loudnlousy, unknown fan and Ricochet like this.
  9. Ricochet

    Ricochet I Bleed Orange

    Nov 13, 2009
    Monkey Island
    Considerations are similar to vintage cars or bikes, and kind of depressing. We basically have two options left. Either sell our tube amps and go sim/modeling/whatever, or learn to do the maintenance...
     
    loudnlousy, new6659 and stiv like this.
  10. stiv

    stiv Country Gent

    Sep 12, 2014
    Florence, Italy
    Cars or bikes, yes.
    Guitars... well, you could take care of the old ones even if they never left the room you store them.
    About going modeling/sim, I guess is easier to stop gigging and play those old loved ones at home. At list, that’s what I’m doing :)
     
    j.s.c and Ricochet like this.
  11. Waxhead

    Waxhead Country Gent

    Aug 30, 2014
    Australia
    there's still plenty of decent guitar techs around and young guys learning that trade as a job.

    With tube amps it's getting tougher particularly those with knowledge of vintage amps. Depends where you live of course - big cities much easier but the tube amp gurus are dying out.

    I know a good amp tech living 2 hrs south of Sydney Aust on coast.
    He's a one man show, in his 60s and knows his stuff. This guy
    https://rockdog.com.au/services/

    Concerned at the loss of skills in todays youth he's been trying to find a local apprentice he can train up. But ...... after searching for 2 yrs he can't find one. He's offering a fulltime job and apprenticeship and no young person wants it :(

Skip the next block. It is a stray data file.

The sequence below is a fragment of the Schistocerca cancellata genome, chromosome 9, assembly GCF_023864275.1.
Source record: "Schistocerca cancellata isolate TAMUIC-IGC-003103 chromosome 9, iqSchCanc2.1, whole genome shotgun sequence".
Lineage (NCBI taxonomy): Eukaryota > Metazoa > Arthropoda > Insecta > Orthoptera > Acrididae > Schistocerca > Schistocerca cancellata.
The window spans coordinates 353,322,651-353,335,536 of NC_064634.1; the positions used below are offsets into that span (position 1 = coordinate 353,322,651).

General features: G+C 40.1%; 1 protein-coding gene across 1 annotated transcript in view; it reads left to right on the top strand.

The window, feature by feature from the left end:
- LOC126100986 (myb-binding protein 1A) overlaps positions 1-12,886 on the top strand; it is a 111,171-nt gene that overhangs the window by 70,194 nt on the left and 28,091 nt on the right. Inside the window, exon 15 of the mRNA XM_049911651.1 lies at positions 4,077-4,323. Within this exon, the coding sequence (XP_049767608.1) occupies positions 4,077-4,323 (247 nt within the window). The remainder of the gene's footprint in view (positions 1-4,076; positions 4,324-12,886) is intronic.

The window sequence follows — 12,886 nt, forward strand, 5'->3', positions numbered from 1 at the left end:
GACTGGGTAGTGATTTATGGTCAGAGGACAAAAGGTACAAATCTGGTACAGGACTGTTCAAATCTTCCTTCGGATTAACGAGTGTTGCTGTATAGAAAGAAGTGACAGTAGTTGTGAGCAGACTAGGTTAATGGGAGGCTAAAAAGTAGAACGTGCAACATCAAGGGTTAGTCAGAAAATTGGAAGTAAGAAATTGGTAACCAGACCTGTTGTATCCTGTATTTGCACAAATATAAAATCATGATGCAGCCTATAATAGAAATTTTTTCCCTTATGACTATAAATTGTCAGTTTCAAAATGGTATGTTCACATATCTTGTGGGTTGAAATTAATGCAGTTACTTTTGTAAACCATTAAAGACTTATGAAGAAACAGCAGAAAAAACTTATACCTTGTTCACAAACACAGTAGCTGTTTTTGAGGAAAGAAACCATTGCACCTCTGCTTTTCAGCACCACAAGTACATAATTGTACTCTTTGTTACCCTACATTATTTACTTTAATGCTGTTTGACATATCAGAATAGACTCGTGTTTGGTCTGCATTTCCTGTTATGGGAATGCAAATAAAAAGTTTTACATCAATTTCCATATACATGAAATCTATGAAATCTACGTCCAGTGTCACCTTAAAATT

stiv likes this.
  12. j.s.c

    j.s.c Country Gent

    Aug 19, 2008
    france
    You people of Firenze knows what vintage value is...
    I know a little about Italy, few visits in Toscany but enough to underline that you're taking care of old things for centuries. Here is France, we broke old castles (we start destroying process under Louis XIII ~1600) and some of the oldest city centers for modernity, a lot of soul have been lost for more malls and parkings, that's a real shame.

    Btw, this Selmer vanguard repair trip story is very cool.
     
    stiv likes this.
  13. stiv

    stiv Country Gent

    Sep 12, 2014
    Florence, Italy
    Maybe because the old part of town it's the only (huge) income that Firenze have. Otherwise, we are quite good as well (as italians) to screw up the good things the past left us.
    Oh, I forgot to write that the tech guy told me that one of the five "sisters" of Townshend's first batch JTMs has been rescued in France. :)
     
    j.s.c likes this.
  14. loudnlousy

    loudnlousy Friend of Fred

    Age:
    54
    Oct 18, 2015
    Hildesheim, Germany
    Mine is played regularily. I rarely gig with it because I fear it could be stolen but there are occasions I play it live. I enjoy playing it at rehearsal and everytime I am recording, though.

    It is not unbearably loud. Hey, there are only 30 watts in it when dimed.

    If you roll back your guitar`s volume when playing rhythm it is balancing perfectly with the volumes of my bandmates. And if I go for a solo I simply turn the guitar`s volume up so I can stand out a little more (and have a nice compression).
    It never let me down. Actually it is tough as nails.
    So maintainance is not as hard as one would assume.
    It had a big check-up every decade.
    Our German JTM45 guru is Udo Pipper. http://www.udopipper.de/
    He did a great job on it a few years ago.
     
  15. loudnlousy

    loudnlousy Friend of Fred

    Age:
    54
    Oct 18, 2015
    Hildesheim, Germany
    The subject "do you prefer working your guitars volume pot or using presets by channel switching?" would deserve a thread of it`s own...
     
    stiv likes this.